The Playlist: John Grant

What is it about John Grant's music that makes it so good? I have been listening to his 2013 album Pale Green Ghosts constantly and it still feels fresh.

The lyrics, to begin with, are brilliant. Many of them meet in long stream of consciousness-style, self-aware sentences that describe feelings, situations and possibilities in earnest detail.

Back then I often found myself / Driving on the road at night, / And the radio was broadcasting the ocean. / Warm late Spring wind whips through my hair. / I am right here, but I wanna be there, / And no one in this world is gonna stop me. Pale Green Ghosts

The harmonies are simple (though definitely not simple in the all-too-obvious, one dimensional way that chart toppers often are) but utterly brilliant. Listen to the way the chorus of Pale Green Ghosts (below) resolves. Also, interestingly, Sinead O'Conner provides backing vocals for GMF (below).

The rhythms make many of the songs danceable on top of their deep meanings. Always a plus. This album is actually more electronica-inspired than the 2010 album, Queen of Denmark, which is also great incidentally.

His voice is strong and distinctive and, perhaps most importantly, full of utterly believable conviction.

The instrumentation is varied. One minute some flutes are cutting through a guitar sound, the next synths are controlling things with backup from wood blocks and brass.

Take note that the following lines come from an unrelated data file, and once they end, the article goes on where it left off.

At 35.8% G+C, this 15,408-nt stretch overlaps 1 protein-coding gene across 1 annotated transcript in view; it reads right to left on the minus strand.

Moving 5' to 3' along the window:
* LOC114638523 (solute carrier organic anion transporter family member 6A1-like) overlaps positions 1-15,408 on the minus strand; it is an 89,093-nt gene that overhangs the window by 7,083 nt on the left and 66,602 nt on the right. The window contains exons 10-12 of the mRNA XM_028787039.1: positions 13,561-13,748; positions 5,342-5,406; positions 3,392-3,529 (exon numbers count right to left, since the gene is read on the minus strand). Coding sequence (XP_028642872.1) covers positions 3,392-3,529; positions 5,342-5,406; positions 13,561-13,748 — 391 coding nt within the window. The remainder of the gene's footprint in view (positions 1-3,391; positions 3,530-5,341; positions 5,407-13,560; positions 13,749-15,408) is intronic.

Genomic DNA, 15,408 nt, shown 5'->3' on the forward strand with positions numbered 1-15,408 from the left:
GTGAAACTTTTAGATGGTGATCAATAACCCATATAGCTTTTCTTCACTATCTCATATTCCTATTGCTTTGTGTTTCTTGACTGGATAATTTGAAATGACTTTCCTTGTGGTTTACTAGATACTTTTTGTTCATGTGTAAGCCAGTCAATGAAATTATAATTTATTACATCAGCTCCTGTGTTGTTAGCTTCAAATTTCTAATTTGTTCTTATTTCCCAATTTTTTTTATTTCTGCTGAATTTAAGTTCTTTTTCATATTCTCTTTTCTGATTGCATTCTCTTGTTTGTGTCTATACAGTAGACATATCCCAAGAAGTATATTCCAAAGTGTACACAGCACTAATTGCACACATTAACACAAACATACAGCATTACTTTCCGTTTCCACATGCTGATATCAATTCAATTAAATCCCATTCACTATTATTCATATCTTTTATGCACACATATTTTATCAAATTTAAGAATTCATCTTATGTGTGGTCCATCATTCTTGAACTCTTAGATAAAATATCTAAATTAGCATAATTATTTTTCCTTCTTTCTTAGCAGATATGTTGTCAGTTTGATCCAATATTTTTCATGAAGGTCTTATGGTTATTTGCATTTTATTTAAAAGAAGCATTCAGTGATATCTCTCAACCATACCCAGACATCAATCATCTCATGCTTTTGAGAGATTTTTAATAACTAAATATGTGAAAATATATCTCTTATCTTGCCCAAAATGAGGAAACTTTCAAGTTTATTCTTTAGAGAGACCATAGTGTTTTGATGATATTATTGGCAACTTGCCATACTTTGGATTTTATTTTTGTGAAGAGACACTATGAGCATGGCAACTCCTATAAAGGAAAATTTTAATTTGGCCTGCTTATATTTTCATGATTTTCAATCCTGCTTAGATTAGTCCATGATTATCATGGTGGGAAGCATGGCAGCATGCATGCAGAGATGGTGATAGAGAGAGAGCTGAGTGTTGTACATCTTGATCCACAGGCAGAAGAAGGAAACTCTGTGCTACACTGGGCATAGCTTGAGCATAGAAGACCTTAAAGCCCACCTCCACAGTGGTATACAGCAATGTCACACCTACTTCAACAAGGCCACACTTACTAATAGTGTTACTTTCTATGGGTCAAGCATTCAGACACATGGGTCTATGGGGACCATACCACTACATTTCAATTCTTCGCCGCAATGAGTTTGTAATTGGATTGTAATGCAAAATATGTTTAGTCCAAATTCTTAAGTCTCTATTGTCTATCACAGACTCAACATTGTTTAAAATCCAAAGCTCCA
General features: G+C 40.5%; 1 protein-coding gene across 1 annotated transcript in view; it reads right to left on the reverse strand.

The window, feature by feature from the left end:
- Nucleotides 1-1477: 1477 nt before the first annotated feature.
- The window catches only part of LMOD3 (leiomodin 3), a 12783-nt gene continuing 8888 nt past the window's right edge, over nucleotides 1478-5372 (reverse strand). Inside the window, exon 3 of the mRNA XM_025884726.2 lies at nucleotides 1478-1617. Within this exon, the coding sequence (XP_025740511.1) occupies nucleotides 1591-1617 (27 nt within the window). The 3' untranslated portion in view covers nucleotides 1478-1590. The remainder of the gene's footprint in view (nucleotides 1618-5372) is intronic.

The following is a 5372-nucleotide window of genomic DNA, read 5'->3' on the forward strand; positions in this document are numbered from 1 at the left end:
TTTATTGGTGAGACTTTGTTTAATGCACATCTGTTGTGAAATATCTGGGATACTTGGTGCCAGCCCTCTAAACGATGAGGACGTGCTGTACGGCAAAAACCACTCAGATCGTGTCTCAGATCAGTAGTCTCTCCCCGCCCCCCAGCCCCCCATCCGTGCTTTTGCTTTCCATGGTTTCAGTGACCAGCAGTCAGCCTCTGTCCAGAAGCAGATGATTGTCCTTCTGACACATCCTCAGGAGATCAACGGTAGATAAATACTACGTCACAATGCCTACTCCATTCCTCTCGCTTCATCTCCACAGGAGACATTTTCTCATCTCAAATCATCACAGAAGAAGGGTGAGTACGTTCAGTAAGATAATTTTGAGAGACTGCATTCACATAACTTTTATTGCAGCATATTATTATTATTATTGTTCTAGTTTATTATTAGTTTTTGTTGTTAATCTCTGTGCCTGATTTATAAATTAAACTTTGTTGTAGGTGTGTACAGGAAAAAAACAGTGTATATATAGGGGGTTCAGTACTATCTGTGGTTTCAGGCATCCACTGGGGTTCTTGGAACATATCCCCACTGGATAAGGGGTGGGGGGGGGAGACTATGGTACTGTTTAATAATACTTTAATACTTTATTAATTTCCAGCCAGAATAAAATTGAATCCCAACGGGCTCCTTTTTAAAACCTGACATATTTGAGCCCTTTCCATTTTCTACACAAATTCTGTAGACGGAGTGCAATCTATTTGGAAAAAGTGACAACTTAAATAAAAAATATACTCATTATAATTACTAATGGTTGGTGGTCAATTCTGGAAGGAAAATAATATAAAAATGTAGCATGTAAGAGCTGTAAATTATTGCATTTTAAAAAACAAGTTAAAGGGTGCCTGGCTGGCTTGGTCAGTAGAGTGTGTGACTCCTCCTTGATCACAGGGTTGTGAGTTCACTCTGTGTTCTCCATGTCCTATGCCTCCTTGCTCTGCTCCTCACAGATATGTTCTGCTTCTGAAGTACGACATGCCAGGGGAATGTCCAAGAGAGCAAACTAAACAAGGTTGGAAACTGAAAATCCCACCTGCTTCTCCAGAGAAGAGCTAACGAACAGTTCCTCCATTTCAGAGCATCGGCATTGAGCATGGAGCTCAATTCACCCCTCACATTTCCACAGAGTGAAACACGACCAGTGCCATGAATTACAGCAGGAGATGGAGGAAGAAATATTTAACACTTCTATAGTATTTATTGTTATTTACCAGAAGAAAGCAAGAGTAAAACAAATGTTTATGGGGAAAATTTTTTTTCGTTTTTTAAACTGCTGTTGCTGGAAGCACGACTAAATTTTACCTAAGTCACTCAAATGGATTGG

Hailing from Michigan, John Grant transformed himself from a life of substance abuse to music-making through forming a band, The Czars, with Chris Pearson and others and then recording as a solo artist after the band split in 2004. The singer's journey has taken him to Colorado and then New York, London, Berlin and, most recently, Iceland – all some of my favourite places in the world.

"I’d take the I-25, between Denver and Boulder, which was lined with all these Russian olive trees, which are the pale green ghosts of the title: they have this tiny leaves with silver on the back, which glow in the moonlight,' explains Grant when talking about the album and its title track. 'The song is about wanting to get out of a small town, to go out into the world and become someone and made my mark."

Pale Green Ghosts is a fantastic album – go away and listen to it. It will improve your life. It will. And, to quote John, 'you could be laughing 65 per cent more of the time'.


If you like this, why not try:

The Playlist: George Ezra
Anna Calvi, Bath Komedia
The Playlist: Vance Joy

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